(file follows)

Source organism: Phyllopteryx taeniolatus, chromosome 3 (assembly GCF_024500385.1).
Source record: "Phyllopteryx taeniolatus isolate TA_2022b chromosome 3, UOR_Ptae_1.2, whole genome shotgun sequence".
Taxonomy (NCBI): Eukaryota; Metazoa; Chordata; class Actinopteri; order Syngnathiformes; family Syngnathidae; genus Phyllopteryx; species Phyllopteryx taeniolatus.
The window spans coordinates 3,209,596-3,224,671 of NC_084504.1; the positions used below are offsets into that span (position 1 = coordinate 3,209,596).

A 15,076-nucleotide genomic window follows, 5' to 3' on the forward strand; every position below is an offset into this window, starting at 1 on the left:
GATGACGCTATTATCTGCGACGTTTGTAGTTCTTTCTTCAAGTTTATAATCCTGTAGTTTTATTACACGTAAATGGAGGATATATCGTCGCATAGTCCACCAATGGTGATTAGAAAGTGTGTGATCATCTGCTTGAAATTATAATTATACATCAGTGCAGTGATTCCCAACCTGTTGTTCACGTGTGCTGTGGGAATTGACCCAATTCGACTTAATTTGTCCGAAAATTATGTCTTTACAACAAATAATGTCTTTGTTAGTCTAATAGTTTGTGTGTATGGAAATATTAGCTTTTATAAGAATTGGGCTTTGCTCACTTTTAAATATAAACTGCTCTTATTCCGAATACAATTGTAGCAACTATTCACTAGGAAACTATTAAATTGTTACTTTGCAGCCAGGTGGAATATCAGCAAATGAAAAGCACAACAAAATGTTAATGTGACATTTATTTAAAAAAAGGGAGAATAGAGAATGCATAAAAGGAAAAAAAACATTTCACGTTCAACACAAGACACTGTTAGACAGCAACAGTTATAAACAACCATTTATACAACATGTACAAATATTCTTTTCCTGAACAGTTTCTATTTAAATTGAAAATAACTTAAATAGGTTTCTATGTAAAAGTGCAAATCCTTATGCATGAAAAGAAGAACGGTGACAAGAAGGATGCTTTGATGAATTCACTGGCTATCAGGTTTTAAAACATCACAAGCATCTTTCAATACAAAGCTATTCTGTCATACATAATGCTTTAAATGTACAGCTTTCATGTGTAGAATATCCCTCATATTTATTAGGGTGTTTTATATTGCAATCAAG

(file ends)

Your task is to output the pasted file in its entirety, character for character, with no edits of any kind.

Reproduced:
Source organism: Phyllopteryx taeniolatus, chromosome 3 (assembly GCF_024500385.1).
Source record: "Phyllopteryx taeniolatus isolate TA_2022b chromosome 3, UOR_Ptae_1.2, whole genome shotgun sequence".
Taxonomy (NCBI): Eukaryota; Metazoa; Chordata; class Actinopteri; order Syngnathiformes; family Syngnathidae; genus Phyllopteryx; species Phyllopteryx taeniolatus.
The window spans coordinates 3,209,596-3,224,671 of NC_084504.1; the positions used below are offsets into that span (position 1 = coordinate 3,209,596).

A 15,076-nucleotide genomic window follows, 5' to 3' on the forward strand; every position below is an offset into this window, starting at 1 on the left:
GATGACGCTATTATCTGCGACGTTTGTAGTTCTTTCTTCAAGTTTATAATCCTGTAGTTTTATTACACGTAAATGGAGGATATATCGTCGCATAGTCCACCAATGGTGATTAGAAAGTGTGTGATCATCTGCTTGAAATTATAATTATACATCAGTGCAGTGATTCCCAACCTGTTGTTCACGTGTGCTGTGGGAATTGACCCAATTCGACTTAATTTGTCCGAAAATTATGTCTTTACAACAAATAATGTCTTTGTTAGTCTAATAGTTTGTGTGTATGGAAATATTAGCTTTTATAAGAATTGGGCTTTGCTCACTTTTAAATATAAACTGCTCTTATTCCGAATACAATTGTAGCAACTATTCACTAGGAAACTATTAAATTGTTACTTTGCAGCCAGGTGGAATATCAGCAAATGAAAAGCACAACAAAATGTTAATGTGACATTTATTTAAAAAAAGGGAGAATAGAGAATGCATAAAAGGAAAAAAAACATTTCACGTTCAACACAAGACACTGTTAGACAGCAACAGTTATAAACAACCATTTATACAACATGTACAAATATTCTTTTCCTGAACAGTTTCTATTTAAATTGAAAATAACTTAAATAGGTTTCTATGTAAAAGTGCAAATCCTTATGCATGAAAAGAAGAACGGTGACAAGAAGGATGCTTTGATGAATTCACTGGCTATCAGGTTTTAAAACATCACAAGCATCTTTCAATACAAAGCTATTCTGTCATACATAATGCTTTAAATGTACAGCTTTCATGTGTAGAATATCCCTCATATTTATTAGGGTGTTTTATATTGCAATCAAG